Christmas in Limoges. Part One.

Posted on February 5, 2014 by


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If like us you are not a fan of Christmas, try Limoges. Shops and supermarkets are refreshingly hype free. No BUY! BUY! BUY! No carols, Santas, tinsel, tat, plastic trees and not a Christmas card to be seen. If it were not for signs on buses wishing passengers Joyeux Fêtes you wouldn’t know it was Christmas. We played spot the decoration. When we saw one, said ‘must be a Brit’.

Limoges is small enough to explore on foot so, although the cobbled streets are unforgiving, there is no need for a car. The Art Deco station built in the 1920s is grand, as is the Town Hall which is more flamboyant than the cathedral but after Rouen, Le Mans, Tours, Chartres and Amiens, many cathedrals pale into insignificance. However, it does have a simply wonderful Black Madonna and Child.

Limoges Cathedral is where the Dukes of Aquitaine were crowned. One was Richard Coeur de Lion who died, not lion hearted but greedy. Hearing that a treasure trove of Roman gold had been found in a chateau near Limoges, he tried to grab it. Walking around the perimeter he saw something which made him laugh. A man was standing on the walls, crossbow in one hand, frying pan in the other, using it as a shield. When he aimed at Richard, the king, still laughing, applauded him. At that moment, another archer struck the king in the shoulder. Richard tried to pull the arrow out but failed. A ‘surgeon’ also tried, but in the process mangled the King’s arm and the wound swiftly became gangrenous. Richard died in his mother’s arms. His mother being the redoubtable Eleanor of Aquitaine.

During the Middle Ages, Limoges was on the route to Santiago de Compostella in Spain. Two bridges were built over the river Vienne to accommodate hordes of pilgrims. The bridge of St. Martial, built on the remains of a Roman bridge, was destroyed by the Black Prince. Brass scallop shells in the pavements mark the pilgrim trail. The story goes that when the body of Saint James (Santiago) was found on the Spanish coast it was covered in scallop shells.

It’s no wonder few in Limoges speak English. The Black Prince (son of Edward III, father of Richard II) not content with trouncing the French at Crécy and Poitiers carried out a massacre in Limoges. The Bishop had handed the town over to the French which was not a good idea considering that Limoges was under English control.

Limoges is also on the route of the Tour de France. The road from St Etienne Bridge is so steep it’s classified HC (hors categorie). Climbs are designated from Category 1 (hardest) to Category 4 (easiest), based on steepness. A climb harder than Category 1 is designated hors catégorie, beyond categorization. You have to be fit to live in Limoges.

Besides the cathedral there are three other delightful places of worship. The tiny Chapel of Saint Aurélien dates from the 1300s. Aurélien was a Bishop of Limoges. Inside are his relics and brightly painted medieval wooden statues. The Church of St. Michel des Lions (stone lions guard the entrance), also from the 1300s has the relics of St. Martial. The church of St. Pierre is even older, it dates from the 1100s.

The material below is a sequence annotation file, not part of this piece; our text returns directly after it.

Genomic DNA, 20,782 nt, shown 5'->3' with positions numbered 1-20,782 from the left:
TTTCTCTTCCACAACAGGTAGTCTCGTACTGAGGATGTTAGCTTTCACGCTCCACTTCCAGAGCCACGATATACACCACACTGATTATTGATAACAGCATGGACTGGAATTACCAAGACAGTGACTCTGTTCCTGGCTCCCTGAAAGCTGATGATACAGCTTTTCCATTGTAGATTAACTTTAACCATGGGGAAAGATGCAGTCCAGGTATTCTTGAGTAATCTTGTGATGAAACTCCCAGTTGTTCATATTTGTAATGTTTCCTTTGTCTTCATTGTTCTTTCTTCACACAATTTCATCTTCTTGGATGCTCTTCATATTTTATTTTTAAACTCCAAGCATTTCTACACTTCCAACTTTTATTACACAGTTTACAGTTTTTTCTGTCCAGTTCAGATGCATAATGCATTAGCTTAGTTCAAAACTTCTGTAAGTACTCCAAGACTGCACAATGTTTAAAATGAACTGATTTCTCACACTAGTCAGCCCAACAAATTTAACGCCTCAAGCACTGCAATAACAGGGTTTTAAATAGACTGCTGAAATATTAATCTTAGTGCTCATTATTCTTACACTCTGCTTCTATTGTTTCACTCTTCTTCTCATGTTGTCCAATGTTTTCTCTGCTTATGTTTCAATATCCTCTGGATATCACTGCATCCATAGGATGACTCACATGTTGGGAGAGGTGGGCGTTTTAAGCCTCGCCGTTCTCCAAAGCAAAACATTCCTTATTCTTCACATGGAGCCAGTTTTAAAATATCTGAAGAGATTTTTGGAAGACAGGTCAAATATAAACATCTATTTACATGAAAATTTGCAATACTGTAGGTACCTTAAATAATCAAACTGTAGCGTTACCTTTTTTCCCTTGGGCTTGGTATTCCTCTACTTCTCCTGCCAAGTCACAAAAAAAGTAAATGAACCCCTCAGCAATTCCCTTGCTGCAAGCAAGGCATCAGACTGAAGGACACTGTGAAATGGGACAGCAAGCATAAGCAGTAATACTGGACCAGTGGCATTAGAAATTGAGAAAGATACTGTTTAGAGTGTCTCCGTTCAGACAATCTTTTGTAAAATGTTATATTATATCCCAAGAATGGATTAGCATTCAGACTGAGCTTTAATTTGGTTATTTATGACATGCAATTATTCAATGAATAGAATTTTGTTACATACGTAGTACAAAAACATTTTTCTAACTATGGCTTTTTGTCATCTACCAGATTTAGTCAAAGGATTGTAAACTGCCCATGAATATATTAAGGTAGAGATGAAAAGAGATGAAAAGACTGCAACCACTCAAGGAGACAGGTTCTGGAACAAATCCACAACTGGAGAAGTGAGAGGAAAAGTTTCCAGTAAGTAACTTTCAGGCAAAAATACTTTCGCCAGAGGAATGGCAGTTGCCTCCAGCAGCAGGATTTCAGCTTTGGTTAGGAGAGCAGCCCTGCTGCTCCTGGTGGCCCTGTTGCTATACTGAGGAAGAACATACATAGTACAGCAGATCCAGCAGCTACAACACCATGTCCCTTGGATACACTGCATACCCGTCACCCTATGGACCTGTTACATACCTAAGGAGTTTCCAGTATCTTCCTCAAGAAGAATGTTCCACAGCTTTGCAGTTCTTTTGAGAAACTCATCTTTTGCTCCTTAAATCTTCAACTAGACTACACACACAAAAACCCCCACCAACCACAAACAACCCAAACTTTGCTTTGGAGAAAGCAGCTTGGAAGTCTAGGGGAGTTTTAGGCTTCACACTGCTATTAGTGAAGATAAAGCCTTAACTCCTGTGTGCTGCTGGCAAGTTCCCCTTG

Apart from the bonus of escaping the festive (sic) season we went to Limoges to see its unrivalled collection of Limoges enamels and Limoges porcelain. Limoges was the centre of enamel production during the Middle Ages and still produces vast quantities of porcelain.

Enamel is powdered glass fused on to a metal base by firing at a very high temperature. It was usually applied on copper but, according to the person who commissioned the artefact, also on silver or gold. Enamel is also the raw material, a powder made from silica, soda, potash and metallic oxides (manganese for yellow, copper for green, cobalt for blue). The cloisonné (partition) technique involves soldering strips of gold, silver, brass or bronze on to the base making compartments to hold the powder. The champlevé technique involves making hollows in the metal base then filling them with the powder. The technique of painting enamel on to glass or porcelain is still used by enamellers in Limoges.

The enamel collection in the Fine Arts Museum is awesome as is the porcelain in the spectacular Adrien Dubouché Museum. 12,000 pieces tracing the history of ceramics are in the original (1875) magnificent showcases. The exquisite, impossible to reproduce works of art, slowly give way to mundane pieces. Somewhere along the way, wannabes, inspired – if that’s the right word – perhaps comforted is better – by the likes of Duchamp and Magritte decided they were artists. Duchamp’s urinal was exhibited in 1917, Magritte’s pipe in 1928 (Ceci n’est pas une pipe – This is not a pipe). Excellence gave way to mediocrity.

Once upon a time, all porcelain came from just one place, China. Kaolin, a white, soft powder, also called china clay, is named after Kao-ling, a hill in China where it was mined for centuries. Kaolin has to be mixed with silica and feldspar to make it malleable. Until a French missionary sent samples home in 1700, the manufacture of porcelain was a closely guarded secret. Limoges porcelain began in 1771 when kaolin was found locally.


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